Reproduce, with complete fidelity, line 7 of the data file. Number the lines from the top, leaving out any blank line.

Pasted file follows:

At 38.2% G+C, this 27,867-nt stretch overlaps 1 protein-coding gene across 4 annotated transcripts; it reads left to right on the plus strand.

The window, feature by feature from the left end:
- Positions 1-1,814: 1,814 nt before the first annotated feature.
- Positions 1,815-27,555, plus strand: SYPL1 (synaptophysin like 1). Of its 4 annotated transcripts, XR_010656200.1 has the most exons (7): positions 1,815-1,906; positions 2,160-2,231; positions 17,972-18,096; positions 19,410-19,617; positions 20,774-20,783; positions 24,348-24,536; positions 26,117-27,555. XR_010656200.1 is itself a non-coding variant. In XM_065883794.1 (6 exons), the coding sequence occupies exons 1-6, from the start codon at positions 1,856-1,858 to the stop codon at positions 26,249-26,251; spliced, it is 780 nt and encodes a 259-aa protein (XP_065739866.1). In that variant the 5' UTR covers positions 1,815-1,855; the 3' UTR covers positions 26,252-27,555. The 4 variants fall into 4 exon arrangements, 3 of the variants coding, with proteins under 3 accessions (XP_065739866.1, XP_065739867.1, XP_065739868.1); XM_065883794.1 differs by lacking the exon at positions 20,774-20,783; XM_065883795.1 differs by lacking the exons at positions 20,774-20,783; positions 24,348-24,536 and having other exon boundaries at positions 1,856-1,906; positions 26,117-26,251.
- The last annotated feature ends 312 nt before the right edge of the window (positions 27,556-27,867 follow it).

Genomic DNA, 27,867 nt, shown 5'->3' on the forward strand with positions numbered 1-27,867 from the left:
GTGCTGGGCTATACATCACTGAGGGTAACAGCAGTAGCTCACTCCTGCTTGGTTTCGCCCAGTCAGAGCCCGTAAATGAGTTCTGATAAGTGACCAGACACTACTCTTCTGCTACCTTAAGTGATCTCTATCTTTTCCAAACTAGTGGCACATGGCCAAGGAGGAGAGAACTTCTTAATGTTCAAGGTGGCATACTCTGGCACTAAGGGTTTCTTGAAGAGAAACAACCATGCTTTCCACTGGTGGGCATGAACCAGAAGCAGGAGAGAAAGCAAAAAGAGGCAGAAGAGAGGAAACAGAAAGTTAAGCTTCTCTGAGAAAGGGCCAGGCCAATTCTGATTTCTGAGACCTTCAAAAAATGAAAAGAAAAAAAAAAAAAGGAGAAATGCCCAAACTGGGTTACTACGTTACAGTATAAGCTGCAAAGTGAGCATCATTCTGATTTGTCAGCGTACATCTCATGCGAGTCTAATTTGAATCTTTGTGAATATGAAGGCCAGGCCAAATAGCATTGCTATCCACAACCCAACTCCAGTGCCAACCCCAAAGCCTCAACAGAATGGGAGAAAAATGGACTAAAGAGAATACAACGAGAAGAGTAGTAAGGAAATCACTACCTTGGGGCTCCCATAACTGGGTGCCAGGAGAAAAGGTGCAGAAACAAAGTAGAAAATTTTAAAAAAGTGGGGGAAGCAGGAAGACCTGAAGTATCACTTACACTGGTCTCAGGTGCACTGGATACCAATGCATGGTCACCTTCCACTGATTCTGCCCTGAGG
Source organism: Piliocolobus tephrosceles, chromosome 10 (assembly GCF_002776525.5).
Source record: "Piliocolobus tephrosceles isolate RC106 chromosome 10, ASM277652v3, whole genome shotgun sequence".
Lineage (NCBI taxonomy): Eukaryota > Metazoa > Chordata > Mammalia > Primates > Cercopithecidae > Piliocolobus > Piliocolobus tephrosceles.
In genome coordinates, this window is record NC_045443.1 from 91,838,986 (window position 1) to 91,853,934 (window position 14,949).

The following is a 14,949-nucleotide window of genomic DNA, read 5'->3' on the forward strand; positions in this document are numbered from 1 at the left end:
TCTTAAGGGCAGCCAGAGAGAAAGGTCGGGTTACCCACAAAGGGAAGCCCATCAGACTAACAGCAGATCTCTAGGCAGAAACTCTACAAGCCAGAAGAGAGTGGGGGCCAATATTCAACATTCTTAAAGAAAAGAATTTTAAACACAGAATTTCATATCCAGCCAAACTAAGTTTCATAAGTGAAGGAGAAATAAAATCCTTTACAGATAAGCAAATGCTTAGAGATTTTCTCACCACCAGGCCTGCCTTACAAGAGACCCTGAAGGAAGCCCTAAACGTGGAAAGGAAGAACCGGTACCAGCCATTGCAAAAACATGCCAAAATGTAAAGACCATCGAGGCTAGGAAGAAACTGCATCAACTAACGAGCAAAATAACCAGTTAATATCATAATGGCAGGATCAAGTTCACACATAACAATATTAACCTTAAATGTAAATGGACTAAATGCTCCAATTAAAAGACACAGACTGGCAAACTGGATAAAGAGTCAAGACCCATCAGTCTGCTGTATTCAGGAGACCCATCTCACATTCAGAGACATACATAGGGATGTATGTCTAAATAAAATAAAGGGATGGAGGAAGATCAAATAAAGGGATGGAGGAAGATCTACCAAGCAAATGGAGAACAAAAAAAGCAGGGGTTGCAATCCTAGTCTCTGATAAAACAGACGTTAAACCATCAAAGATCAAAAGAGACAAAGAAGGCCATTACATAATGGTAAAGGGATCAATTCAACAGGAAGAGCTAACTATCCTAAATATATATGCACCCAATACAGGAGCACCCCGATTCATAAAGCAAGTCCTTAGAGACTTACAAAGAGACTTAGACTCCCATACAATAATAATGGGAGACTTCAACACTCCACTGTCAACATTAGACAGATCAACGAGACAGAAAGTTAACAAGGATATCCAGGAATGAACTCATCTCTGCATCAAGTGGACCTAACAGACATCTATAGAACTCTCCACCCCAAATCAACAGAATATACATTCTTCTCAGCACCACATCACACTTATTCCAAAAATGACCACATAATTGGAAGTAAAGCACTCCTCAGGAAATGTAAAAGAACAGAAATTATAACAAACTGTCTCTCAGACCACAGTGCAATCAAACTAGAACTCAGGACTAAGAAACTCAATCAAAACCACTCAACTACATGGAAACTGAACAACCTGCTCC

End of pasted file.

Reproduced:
GTGCTGGGCTATACATCACTGAGGGTAACAGCAGTAGCTCACTCCTGCTTGGTTTCGCCCAGTCAGAGCCCGTAAATGAGTTCTGATAAGTGACCAGACACTACTCTTCTGCTACCTTAAGTGATCTCTATCTTTTCCAAACTAGTGGCACATGGCCAAGGAGGAGAGAACTTCTTAATGTTCAAGGTGGCATACTCTGGCACTAAGGGTTTCTTGAAGAGAAACAACCATGCTTTCCACTGGTGGGCATGAACCAGAAGCAGGAGAGAAAGCAAAAAGAGGCAGAAGAGAGGAAACAGAAAGTTAAGCTTCTCTGAGAAAGGGCCAGGCCAATTCTGATTTCTGAGACCTTCAAAAAATGAAAAGAAAAAAAAAAAAAGGAGAAATGCCCAAACTGGGTTACTACGTTACAGTATAAGCTGCAAAGTGAGCATCATTCTGATTTGTCAGCGTACATCTCATGCGAGTCTAATTTGAATCTTTGTGAATATGAAGGCCAGGCCAAATAGCATTGCTATCCACAACCCAACTCCAGTGCCAACCCCAAAGCCTCAACAGAATGGGAGAAAAATGGACTAAAGAGAATACAACGAGAAGAGTAGTAAGGAAATCACTACCTTGGGGCTCCCATAACTGGGTGCCAGGAGAAAAGGTGCAGAAACAAAGTAGAAAATTTTAAAAAAGTGGGGGAAGCAGGAAGACCTGAAGTATCACTTACACTGGTCTCAGGTGCACTGGATACCAATGCATGGTCACCTTCCACTGATTCTGCCCTGAGG